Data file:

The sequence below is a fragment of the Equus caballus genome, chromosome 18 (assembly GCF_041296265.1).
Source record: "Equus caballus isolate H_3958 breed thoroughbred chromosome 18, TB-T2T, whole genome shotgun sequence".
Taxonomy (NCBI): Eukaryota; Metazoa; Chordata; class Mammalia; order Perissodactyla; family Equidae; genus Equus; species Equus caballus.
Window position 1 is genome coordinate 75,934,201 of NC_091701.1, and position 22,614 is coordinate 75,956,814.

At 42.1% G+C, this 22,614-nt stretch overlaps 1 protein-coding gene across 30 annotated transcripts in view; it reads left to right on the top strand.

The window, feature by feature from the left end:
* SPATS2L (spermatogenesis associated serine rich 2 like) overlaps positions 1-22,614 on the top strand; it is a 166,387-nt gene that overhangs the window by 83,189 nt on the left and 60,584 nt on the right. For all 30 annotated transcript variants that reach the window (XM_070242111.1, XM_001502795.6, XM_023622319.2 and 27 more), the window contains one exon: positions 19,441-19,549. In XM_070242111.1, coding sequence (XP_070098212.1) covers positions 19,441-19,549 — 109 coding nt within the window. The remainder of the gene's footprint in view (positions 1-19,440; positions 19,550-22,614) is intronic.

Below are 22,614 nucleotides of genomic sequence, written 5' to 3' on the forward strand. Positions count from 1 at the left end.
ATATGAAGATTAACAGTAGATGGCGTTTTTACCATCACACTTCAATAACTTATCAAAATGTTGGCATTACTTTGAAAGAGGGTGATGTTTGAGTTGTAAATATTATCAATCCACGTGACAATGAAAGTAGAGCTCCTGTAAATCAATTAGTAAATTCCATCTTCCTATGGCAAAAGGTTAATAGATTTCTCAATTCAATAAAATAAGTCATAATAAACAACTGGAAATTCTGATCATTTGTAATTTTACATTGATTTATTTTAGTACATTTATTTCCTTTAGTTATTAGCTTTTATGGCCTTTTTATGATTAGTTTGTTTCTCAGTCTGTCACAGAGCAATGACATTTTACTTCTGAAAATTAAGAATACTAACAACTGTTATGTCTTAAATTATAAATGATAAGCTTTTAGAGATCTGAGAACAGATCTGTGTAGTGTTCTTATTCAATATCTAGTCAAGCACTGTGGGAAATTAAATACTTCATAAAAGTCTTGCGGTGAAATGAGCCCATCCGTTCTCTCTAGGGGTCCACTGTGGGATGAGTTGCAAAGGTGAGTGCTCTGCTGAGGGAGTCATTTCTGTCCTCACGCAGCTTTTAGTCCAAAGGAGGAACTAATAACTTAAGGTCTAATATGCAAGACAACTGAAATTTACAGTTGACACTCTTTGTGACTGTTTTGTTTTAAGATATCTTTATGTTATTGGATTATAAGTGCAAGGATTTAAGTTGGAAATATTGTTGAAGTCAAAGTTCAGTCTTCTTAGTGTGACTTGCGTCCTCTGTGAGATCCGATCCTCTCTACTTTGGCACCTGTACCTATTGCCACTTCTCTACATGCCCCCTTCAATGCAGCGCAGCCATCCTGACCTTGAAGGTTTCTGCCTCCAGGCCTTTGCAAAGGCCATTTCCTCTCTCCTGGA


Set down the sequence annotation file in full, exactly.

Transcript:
The sequence below is a fragment of the Equus caballus genome, chromosome 18 (assembly GCF_041296265.1).
Source record: "Equus caballus isolate H_3958 breed thoroughbred chromosome 18, TB-T2T, whole genome shotgun sequence".
Taxonomy (NCBI): Eukaryota; Metazoa; Chordata; class Mammalia; order Perissodactyla; family Equidae; genus Equus; species Equus caballus.
Window position 1 is genome coordinate 75,934,201 of NC_091701.1, and position 22,614 is coordinate 75,956,814.

At 42.1% G+C, this 22,614-nt stretch overlaps 1 protein-coding gene across 30 annotated transcripts in view; it reads left to right on the top strand.

The window, feature by feature from the left end:
* SPATS2L (spermatogenesis associated serine rich 2 like) overlaps positions 1-22,614 on the top strand; it is a 166,387-nt gene that overhangs the window by 83,189 nt on the left and 60,584 nt on the right. For all 30 annotated transcript variants that reach the window (XM_070242111.1, XM_001502795.6, XM_023622319.2 and 27 more), the window contains one exon: positions 19,441-19,549. In XM_070242111.1, coding sequence (XP_070098212.1) covers positions 19,441-19,549 — 109 coding nt within the window. The remainder of the gene's footprint in view (positions 1-19,440; positions 19,550-22,614) is intronic.

Below are 22,614 nucleotides of genomic sequence, written 5' to 3' on the forward strand. Positions count from 1 at the left end.
ATATGAAGATTAACAGTAGATGGCGTTTTTACCATCACACTTCAATAACTTATCAAAATGTTGGCATTACTTTGAAAGAGGGTGATGTTTGAGTTGTAAATATTATCAATCCACGTGACAATGAAAGTAGAGCTCCTGTAAATCAATTAGTAAATTCCATCTTCCTATGGCAAAAGGTTAATAGATTTCTCAATTCAATAAAATAAGTCATAATAAACAACTGGAAATTCTGATCATTTGTAATTTTACATTGATTTATTTTAGTACATTTATTTCCTTTAGTTATTAGCTTTTATGGCCTTTTTATGATTAGTTTGTTTCTCAGTCTGTCACAGAGCAATGACATTTTACTTCTGAAAATTAAGAATACTAACAACTGTTATGTCTTAAATTATAAATGATAAGCTTTTAGAGATCTGAGAACAGATCTGTGTAGTGTTCTTATTCAATATCTAGTCAAGCACTGTGGGAAATTAAATACTTCATAAAAGTCTTGCGGTGAAATGAGCCCATCCGTTCTCTCTAGGGGTCCACTGTGGGATGAGTTGCAAAGGTGAGTGCTCTGCTGAGGGAGTCATTTCTGTCCTCACGCAGCTTTTAGTCCAAAGGAGGAACTAATAACTTAAGGTCTAATATGCAAGACAACTGAAATTTACAGTTGACACTCTTTGTGACTGTTTTGTTTTAAGATATCTTTATGTTATTGGATTATAAGTGCAAGGATTTAAGTTGGAAATATTGTTGAAGTCAAAGTTCAGTCTTCTTAGTGTGACTTGCGTCCTCTGTGAGATCCGATCCTCTCTACTTTGGCACCTGTACCTATTGCCACTTCTCTACATGCCCCCTTCAATGCAGCGCAGCCATCCTGACCTTGAAGGTTTCTGCCTCCAGGCCTTTGCAAAGGCCATTTCCTCTCTCCTGGA